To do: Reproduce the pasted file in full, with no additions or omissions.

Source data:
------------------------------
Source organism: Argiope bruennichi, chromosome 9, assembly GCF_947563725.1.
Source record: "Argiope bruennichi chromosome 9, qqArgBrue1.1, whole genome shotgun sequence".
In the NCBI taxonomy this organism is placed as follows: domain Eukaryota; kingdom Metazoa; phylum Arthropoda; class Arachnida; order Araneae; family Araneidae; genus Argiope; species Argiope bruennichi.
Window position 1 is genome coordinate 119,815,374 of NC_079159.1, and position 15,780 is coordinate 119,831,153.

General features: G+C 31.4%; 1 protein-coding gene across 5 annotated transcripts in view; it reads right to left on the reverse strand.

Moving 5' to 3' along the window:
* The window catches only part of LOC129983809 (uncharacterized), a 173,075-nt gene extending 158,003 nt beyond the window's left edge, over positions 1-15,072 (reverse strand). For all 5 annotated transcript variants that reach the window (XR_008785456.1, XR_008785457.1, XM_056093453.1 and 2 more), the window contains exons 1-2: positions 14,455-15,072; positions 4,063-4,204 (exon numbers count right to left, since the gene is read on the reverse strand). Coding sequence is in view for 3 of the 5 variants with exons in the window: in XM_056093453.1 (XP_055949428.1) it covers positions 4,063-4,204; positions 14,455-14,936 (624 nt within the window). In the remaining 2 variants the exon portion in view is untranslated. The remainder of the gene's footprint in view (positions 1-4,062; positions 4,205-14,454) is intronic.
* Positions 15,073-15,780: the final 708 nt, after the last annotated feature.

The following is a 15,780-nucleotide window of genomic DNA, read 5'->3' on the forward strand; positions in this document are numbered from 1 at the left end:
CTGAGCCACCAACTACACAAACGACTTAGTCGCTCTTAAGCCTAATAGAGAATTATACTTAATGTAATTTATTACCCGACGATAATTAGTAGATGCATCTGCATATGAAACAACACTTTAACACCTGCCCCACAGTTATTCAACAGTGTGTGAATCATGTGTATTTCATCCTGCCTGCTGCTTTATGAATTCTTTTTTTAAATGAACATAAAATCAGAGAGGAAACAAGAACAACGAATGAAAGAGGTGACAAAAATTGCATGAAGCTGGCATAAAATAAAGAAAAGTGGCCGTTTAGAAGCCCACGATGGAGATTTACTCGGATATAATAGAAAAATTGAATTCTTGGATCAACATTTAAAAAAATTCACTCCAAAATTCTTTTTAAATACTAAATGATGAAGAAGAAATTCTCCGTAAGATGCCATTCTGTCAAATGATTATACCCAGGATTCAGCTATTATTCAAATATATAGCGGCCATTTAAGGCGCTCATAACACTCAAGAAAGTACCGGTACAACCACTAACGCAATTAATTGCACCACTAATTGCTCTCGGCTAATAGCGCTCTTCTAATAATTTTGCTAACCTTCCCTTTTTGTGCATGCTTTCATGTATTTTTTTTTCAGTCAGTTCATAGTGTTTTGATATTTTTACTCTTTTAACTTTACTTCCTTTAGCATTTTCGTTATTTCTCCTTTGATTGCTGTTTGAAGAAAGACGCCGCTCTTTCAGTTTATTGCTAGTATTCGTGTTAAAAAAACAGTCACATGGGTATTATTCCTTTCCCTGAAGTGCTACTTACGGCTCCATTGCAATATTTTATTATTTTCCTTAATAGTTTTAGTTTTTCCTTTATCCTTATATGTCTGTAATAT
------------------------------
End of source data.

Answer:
Source organism: Argiope bruennichi, chromosome 9, assembly GCF_947563725.1.
Source record: "Argiope bruennichi chromosome 9, qqArgBrue1.1, whole genome shotgun sequence".
In the NCBI taxonomy this organism is placed as follows: domain Eukaryota; kingdom Metazoa; phylum Arthropoda; class Arachnida; order Araneae; family Araneidae; genus Argiope; species Argiope bruennichi.
Window position 1 is genome coordinate 119,815,374 of NC_079159.1, and position 15,780 is coordinate 119,831,153.

General features: G+C 31.4%; 1 protein-coding gene across 5 annotated transcripts in view; it reads right to left on the reverse strand.

Moving 5' to 3' along the window:
* The window catches only part of LOC129983809 (uncharacterized), a 173,075-nt gene extending 158,003 nt beyond the window's left edge, over positions 1-15,072 (reverse strand). For all 5 annotated transcript variants that reach the window (XR_008785456.1, XR_008785457.1, XM_056093453.1 and 2 more), the window contains exons 1-2: positions 14,455-15,072; positions 4,063-4,204 (exon numbers count right to left, since the gene is read on the reverse strand). Coding sequence is in view for 3 of the 5 variants with exons in the window: in XM_056093453.1 (XP_055949428.1) it covers positions 4,063-4,204; positions 14,455-14,936 (624 nt within the window). In the remaining 2 variants the exon portion in view is untranslated. The remainder of the gene's footprint in view (positions 1-4,062; positions 4,205-14,454) is intronic.
* Positions 15,073-15,780: the final 708 nt, after the last annotated feature.

The following is a 15,780-nucleotide window of genomic DNA, read 5'->3' on the forward strand; positions in this document are numbered from 1 at the left end:
CTGAGCCACCAACTACACAAACGACTTAGTCGCTCTTAAGCCTAATAGAGAATTATACTTAATGTAATTTATTACCCGACGATAATTAGTAGATGCATCTGCATATGAAACAACACTTTAACACCTGCCCCACAGTTATTCAACAGTGTGTGAATCATGTGTATTTCATCCTGCCTGCTGCTTTATGAATTCTTTTTTTAAATGAACATAAAATCAGAGAGGAAACAAGAACAACGAATGAAAGAGGTGACAAAAATTGCATGAAGCTGGCATAAAATAAAGAAAAGTGGCCGTTTAGAAGCCCACGATGGAGATTTACTCGGATATAATAGAAAAATTGAATTCTTGGATCAACATTTAAAAAAATTCACTCCAAAATTCTTTTTAAATACTAAATGATGAAGAAGAAATTCTCCGTAAGATGCCATTCTGTCAAATGATTATACCCAGGATTCAGCTATTATTCAAATATATAGCGGCCATTTAAGGCGCTCATAACACTCAAGAAAGTACCGGTACAACCACTAACGCAATTAATTGCACCACTAATTGCTCTCGGCTAATAGCGCTCTTCTAATAATTTTGCTAACCTTCCCTTTTTGTGCATGCTTTCATGTATTTTTTTTTCAGTCAGTTCATAGTGTTTTGATATTTTTACTCTTTTAACTTTACTTCCTTTAGCATTTTCGTTATTTCTCCTTTGATTGCTGTTTGAAGAAAGACGCCGCTCTTTCAGTTTATTGCTAGTATTCGTGTTAAAAAAACAGTCACATGGGTATTATTCCTTTCCCTGAAGTGCTACTTACGGCTCCATTGCAATATTTTATTATTTTCCTTAATAGTTTTAGTTTTTCCTTTATCCTTATATGTCTGTAATAT